In or out of the Euro-zone, E.U. countries are loathe to give up any more power to headquarters in Brussels.  But, Schweiger does not think this spells the death knell for the euro - because he says there are political as well as economic aspirations behind the monetary union.

Spyros Economides believes the immediate crisis may have been remedied, but there is a warning. "I think this is such a big crisis that it is going to be coming back to haunt us for the foreseeable future," he said.

He says that is because of the structural flaws in the Euro-zone.  And another warning from many economists - damage to the euro also hurts  countries outside the Euro-zone that trade heavily with it, and in today's globalized economy, many stand to lose.

You May Like

Guatemala Mudslide Death Toll Rises to 86

Death toll is expected to continue to rise as emergency crews dig through tons of earth for an estimated 350 people still missing More

Debris Found in Search for Missing Ship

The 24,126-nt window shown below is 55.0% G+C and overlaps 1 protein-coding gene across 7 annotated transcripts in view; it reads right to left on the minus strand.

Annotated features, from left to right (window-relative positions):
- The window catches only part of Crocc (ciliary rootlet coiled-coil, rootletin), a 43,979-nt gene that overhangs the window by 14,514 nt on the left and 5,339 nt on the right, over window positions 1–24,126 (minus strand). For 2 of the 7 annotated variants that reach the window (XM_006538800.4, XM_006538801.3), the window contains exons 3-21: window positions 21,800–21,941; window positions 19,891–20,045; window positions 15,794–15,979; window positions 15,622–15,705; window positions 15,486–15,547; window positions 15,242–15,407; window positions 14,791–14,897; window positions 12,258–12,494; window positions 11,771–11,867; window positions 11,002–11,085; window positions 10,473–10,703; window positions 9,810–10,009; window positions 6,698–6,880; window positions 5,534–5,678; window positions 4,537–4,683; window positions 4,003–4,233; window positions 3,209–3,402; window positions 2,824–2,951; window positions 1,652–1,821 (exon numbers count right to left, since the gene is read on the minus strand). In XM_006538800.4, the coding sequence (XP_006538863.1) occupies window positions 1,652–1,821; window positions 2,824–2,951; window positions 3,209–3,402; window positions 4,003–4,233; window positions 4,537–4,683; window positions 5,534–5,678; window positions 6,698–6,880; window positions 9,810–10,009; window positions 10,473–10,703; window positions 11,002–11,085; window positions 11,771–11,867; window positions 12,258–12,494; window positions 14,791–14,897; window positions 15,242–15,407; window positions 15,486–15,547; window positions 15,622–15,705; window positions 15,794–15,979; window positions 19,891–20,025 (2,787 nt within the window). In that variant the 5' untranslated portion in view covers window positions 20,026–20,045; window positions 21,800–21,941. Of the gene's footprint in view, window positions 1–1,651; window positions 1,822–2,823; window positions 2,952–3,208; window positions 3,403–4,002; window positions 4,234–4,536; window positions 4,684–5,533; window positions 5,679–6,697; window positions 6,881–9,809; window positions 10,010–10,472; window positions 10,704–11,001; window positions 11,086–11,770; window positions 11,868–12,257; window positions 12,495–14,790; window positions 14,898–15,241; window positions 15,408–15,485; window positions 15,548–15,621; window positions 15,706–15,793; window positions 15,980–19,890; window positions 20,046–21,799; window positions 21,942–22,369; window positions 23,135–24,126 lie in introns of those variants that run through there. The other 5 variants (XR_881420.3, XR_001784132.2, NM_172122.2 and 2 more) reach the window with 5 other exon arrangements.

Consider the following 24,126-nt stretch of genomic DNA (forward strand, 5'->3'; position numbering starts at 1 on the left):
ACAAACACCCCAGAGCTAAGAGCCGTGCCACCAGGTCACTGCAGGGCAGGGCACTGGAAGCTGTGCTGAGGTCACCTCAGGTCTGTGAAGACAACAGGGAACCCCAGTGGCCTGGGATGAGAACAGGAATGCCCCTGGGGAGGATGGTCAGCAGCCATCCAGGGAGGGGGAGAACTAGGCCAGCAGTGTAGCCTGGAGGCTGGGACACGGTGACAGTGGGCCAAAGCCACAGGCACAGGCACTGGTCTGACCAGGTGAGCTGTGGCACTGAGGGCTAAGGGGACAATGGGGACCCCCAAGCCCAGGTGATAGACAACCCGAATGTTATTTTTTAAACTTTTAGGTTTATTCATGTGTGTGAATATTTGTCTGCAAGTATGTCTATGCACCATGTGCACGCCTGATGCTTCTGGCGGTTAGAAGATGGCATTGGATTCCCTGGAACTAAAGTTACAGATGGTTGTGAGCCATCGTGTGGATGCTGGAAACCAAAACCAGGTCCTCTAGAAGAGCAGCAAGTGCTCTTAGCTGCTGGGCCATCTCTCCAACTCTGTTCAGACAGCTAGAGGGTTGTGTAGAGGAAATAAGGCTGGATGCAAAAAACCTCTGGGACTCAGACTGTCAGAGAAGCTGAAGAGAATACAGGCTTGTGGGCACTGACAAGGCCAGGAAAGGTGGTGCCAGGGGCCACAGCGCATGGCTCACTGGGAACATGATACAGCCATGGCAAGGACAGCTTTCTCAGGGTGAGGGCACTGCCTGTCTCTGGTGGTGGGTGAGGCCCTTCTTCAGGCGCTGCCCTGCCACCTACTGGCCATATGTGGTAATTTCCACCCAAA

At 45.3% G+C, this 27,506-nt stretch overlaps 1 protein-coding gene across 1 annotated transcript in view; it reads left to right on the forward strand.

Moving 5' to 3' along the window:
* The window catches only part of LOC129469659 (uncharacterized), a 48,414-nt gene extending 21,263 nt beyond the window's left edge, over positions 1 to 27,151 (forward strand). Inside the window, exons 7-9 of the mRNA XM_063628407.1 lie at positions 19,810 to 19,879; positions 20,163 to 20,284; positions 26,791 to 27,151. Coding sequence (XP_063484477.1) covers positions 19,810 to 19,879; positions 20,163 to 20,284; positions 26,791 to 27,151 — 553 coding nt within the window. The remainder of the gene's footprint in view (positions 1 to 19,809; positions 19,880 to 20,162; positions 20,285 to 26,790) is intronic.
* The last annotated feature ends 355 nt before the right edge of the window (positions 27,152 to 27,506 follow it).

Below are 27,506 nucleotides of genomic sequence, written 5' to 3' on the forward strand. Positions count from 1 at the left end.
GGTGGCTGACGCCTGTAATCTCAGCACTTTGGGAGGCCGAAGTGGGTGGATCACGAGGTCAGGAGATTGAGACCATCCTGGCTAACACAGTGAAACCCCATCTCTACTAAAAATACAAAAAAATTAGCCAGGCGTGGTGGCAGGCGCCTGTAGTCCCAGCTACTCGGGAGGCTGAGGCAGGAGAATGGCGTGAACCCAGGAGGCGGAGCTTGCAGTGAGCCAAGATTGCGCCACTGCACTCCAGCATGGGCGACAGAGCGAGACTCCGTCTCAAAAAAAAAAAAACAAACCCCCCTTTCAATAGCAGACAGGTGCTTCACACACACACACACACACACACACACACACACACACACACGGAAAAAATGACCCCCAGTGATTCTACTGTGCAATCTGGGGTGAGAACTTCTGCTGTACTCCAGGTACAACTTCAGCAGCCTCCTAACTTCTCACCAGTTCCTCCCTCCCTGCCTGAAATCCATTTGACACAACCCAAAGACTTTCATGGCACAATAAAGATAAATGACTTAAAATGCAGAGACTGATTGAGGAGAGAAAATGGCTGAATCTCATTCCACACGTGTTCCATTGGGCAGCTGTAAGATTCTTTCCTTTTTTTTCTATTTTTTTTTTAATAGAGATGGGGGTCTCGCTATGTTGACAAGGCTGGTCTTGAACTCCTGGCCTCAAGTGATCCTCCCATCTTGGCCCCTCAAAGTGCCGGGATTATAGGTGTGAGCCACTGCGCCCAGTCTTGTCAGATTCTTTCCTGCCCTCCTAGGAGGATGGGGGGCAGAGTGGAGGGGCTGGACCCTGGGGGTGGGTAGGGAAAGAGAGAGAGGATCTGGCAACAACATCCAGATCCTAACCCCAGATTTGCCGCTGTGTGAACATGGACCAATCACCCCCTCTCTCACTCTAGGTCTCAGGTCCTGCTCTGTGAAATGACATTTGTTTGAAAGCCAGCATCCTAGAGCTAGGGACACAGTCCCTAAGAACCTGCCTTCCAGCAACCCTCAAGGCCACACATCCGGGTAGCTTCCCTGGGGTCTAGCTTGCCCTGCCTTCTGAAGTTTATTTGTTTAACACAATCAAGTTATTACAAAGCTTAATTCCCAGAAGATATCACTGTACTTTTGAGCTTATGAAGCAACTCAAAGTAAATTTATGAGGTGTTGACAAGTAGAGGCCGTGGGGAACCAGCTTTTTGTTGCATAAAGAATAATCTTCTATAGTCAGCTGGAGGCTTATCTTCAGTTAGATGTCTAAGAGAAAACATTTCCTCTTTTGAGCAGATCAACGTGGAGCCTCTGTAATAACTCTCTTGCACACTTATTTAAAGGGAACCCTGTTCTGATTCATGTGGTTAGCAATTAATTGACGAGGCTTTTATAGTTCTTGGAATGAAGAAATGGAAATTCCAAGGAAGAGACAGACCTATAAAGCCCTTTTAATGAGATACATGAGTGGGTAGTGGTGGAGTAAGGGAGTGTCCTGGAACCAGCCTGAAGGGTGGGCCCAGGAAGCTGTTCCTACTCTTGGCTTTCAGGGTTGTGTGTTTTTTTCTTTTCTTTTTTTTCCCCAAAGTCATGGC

Objects located Sunday have not yet been confirmed to be from the 240 meter container ship, El Faro, which disappeared in the eye of Hurricane Joaquin, according to US Coast Guard More

Survivor: Gunman Spared 'Lucky One' to Give Police Message

Law enforcement official says a manifesto of several pages was recovered; contents not revealed More

This forum has been closed.
There are no comments in this forum. Be first and add one

Featured Videos

Your JavaScript is turned off or you have an old version of Adobe's Flash Player. Get the latest Flash player.
Russia’s Syria Involvement Raising Concerns in Europei
Luis Ramirez
October 02, 2015 4:45 PM
European nations are joining the United States in demanding that Russia stop targeting opposition groups other than the Islamic State militants as Russian warplanes continue to conduct raids in Syria. The demand came in a statement from Britain, France, Germany, Qatar, Saudi Arabia, Turkey and the United States Friday. VOA Europe correspondent Luis Ramirez reports.

Video Russia’s Syria Involvement Raising Concerns in Europe

European nations are joining the United States in demanding that Russia stop targeting opposition groups other than the Islamic State militants as Russian warplanes continue to conduct raids in Syria. The demand came in a statement from Britain, France, Germany, Qatar, Saudi Arabia, Turkey and the United States Friday. VOA Europe correspondent Luis Ramirez reports.